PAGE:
A black box for your SUITCASE: Now your lost luggage can phone home – quite literally
Breakfast in London, lunch in NYC, and your clothes in Peru
AT&T threatens to pull out of FCC wireless auctions over purchase limits
Company wants ability to buy more spectrum space in auction
Turnbull leaves Australia's broadband blackspots in the dark
New Statement of Expectations to NBN Co offers get-out clauses for blackspot builds
Facebook claims 100 MEEELLION active users in India
Who needs China when you've got the next billion in your sights?
Facebook splats in-app chat, whacks brats into crack yakety-yak app
Jibber-jabbering addicts turfed out just as Zuck warned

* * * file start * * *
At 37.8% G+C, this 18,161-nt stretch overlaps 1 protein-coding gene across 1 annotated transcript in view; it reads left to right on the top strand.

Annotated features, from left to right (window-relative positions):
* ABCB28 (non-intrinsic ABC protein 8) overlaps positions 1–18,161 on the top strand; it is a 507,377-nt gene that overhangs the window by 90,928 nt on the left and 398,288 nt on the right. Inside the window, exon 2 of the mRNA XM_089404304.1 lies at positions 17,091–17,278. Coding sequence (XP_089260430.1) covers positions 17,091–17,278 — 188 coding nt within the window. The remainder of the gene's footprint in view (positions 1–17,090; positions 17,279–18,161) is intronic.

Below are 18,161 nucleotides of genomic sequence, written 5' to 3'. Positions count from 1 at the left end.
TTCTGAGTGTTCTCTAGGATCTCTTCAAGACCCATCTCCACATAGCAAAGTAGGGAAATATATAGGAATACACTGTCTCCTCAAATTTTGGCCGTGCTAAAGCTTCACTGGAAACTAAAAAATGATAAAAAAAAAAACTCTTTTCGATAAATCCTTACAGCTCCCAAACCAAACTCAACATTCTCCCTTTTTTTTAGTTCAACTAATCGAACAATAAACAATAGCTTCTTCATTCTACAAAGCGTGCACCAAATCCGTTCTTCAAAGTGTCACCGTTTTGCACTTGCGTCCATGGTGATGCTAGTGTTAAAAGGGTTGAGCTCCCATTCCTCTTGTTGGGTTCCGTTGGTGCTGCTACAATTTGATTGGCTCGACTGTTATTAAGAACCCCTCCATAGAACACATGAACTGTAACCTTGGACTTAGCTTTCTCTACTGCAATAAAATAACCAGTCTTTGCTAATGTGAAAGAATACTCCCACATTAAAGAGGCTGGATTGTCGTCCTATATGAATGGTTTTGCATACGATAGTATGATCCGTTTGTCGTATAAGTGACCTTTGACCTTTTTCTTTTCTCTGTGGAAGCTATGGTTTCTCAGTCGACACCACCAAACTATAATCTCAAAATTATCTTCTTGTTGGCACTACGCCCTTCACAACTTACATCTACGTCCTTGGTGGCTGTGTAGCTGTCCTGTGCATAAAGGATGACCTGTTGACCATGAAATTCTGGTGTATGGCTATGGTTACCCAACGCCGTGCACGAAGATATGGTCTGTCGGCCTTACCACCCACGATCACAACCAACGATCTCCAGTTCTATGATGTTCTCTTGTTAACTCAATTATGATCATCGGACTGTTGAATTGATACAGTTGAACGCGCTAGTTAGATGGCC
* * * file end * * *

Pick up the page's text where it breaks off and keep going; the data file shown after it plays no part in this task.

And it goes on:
Google looks to LTE and Wi-Fi to help it lube YouTube tubes
Bandwidth hogger needs tube embiggenment if it's to succeed
prev story

Whitepapers

Top three mobile application threats
Learn about three of the top mobile application security threats facing businesses today and recommendations on how to mitigate the risk.
Combat fraud and increase customer satisfaction
Based on their experience using HP ArcSight Enterprise Security Manager for IT security operations, Finansbank moved to HP ArcSight ESM for fraud management.
The benefits of software based PBX
Why you should break free from your proprietary PBX and how to leverage your existing server hardware.
Five 3D headsets to be won!
We were so impressed by the Durovis Dive headset we’ve asked the company to give some away to Reg readers.
SANS - Survey on application security programs
In this whitepaper learn about the state of application security programs and practices of 488 surveyed respondents, and discover how mature and effective these programs are.